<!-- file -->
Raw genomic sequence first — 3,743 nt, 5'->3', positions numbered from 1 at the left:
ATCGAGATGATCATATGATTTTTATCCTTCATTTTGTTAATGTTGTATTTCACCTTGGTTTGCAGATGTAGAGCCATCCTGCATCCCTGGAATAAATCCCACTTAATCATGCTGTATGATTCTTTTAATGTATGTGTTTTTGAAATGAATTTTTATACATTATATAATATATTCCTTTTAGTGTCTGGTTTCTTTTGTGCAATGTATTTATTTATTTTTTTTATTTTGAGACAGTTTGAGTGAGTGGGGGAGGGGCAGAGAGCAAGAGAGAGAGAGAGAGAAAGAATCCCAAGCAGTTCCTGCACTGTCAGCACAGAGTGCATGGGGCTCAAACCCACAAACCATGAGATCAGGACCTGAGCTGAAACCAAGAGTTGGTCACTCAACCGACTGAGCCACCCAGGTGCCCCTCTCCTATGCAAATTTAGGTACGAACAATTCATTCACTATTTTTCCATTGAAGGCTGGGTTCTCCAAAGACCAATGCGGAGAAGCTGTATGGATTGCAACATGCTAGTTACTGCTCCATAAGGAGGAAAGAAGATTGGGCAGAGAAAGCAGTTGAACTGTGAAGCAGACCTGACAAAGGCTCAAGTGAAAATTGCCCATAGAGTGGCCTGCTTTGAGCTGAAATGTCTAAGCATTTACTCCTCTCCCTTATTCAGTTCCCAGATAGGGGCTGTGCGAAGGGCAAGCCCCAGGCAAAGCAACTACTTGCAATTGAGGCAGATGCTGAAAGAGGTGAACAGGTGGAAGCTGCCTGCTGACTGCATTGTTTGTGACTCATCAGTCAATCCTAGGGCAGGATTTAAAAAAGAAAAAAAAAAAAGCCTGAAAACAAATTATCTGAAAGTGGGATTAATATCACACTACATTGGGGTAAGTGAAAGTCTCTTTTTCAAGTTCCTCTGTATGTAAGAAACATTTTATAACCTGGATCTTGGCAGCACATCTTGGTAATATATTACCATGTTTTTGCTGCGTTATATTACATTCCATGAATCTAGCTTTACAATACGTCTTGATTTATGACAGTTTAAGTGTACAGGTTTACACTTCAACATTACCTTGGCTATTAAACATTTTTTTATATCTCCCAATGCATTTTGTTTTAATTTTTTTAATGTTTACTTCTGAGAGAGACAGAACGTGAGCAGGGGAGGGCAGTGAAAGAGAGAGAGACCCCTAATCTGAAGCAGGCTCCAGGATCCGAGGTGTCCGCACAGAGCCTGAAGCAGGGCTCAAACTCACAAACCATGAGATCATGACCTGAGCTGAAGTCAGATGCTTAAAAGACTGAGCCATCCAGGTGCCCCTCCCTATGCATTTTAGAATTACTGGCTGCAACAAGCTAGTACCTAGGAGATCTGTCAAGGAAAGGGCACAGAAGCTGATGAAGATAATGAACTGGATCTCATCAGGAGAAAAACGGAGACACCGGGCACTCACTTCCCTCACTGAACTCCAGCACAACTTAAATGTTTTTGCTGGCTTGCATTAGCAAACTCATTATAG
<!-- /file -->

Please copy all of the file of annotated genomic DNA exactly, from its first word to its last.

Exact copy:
Raw genomic sequence first — 3,743 nt, 5'->3', positions numbered from 1 at the left:
ATCGAGATGATCATATGATTTTTATCCTTCATTTTGTTAATGTTGTATTTCACCTTGGTTTGCAGATGTAGAGCCATCCTGCATCCCTGGAATAAATCCCACTTAATCATGCTGTATGATTCTTTTAATGTATGTGTTTTTGAAATGAATTTTTATACATTATATAATATATTCCTTTTAGTGTCTGGTTTCTTTTGTGCAATGTATTTATTTATTTTTTTTATTTTGAGACAGTTTGAGTGAGTGGGGGAGGGGCAGAGAGCAAGAGAGAGAGAGAGAGAAAGAATCCCAAGCAGTTCCTGCACTGTCAGCACAGAGTGCATGGGGCTCAAACCCACAAACCATGAGATCAGGACCTGAGCTGAAACCAAGAGTTGGTCACTCAACCGACTGAGCCACCCAGGTGCCCCTCTCCTATGCAAATTTAGGTACGAACAATTCATTCACTATTTTTCCATTGAAGGCTGGGTTCTCCAAAGACCAATGCGGAGAAGCTGTATGGATTGCAACATGCTAGTTACTGCTCCATAAGGAGGAAAGAAGATTGGGCAGAGAAAGCAGTTGAACTGTGAAGCAGACCTGACAAAGGCTCAAGTGAAAATTGCCCATAGAGTGGCCTGCTTTGAGCTGAAATGTCTAAGCATTTACTCCTCTCCCTTATTCAGTTCCCAGATAGGGGCTGTGCGAAGGGCAAGCCCCAGGCAAAGCAACTACTTGCAATTGAGGCAGATGCTGAAAGAGGTGAACAGGTGGAAGCTGCCTGCTGACTGCATTGTTTGTGACTCATCAGTCAATCCTAGGGCAGGATTTAAAAAAGAAAAAAAAAAAAGCCTGAAAACAAATTATCTGAAAGTGGGATTAATATCACACTACATTGGGGTAAGTGAAAGTCTCTTTTTCAAGTTCCTCTGTATGTAAGAAACATTTTATAACCTGGATCTTGGCAGCACATCTTGGTAATATATTACCATGTTTTTGCTGCGTTATATTACATTCCATGAATCTAGCTTTACAATACGTCTTGATTTATGACAGTTTAAGTGTACAGGTTTACACTTCAACATTACCTTGGCTATTAAACATTTTTTTATATCTCCCAATGCATTTTGTTTTAATTTTTTTAATGTTTACTTCTGAGAGAGACAGAACGTGAGCAGGGGAGGGCAGTGAAAGAGAGAGAGACCCCTAATCTGAAGCAGGCTCCAGGATCCGAGGTGTCCGCACAGAGCCTGAAGCAGGGCTCAAACTCACAAACCATGAGATCATGACCTGAGCTGAAGTCAGATGCTTAAAAGACTGAGCCATCCAGGTGCCCCTCCCTATGCATTTTAGAATTACTGGCTGCAACAAGCTAGTACCTAGGAGATCTGTCAAGGAAAGGGCACAGAAGCTGATGAAGATAATGAACTGGATCTCATCAGGAGAAAAACGGAGACACCGGGCACTCACTTCCCTCACTGAACTCCAGCACAACTTAAATGTTTTTGCTGGCTTGCATTAGCAAACTCATTATAG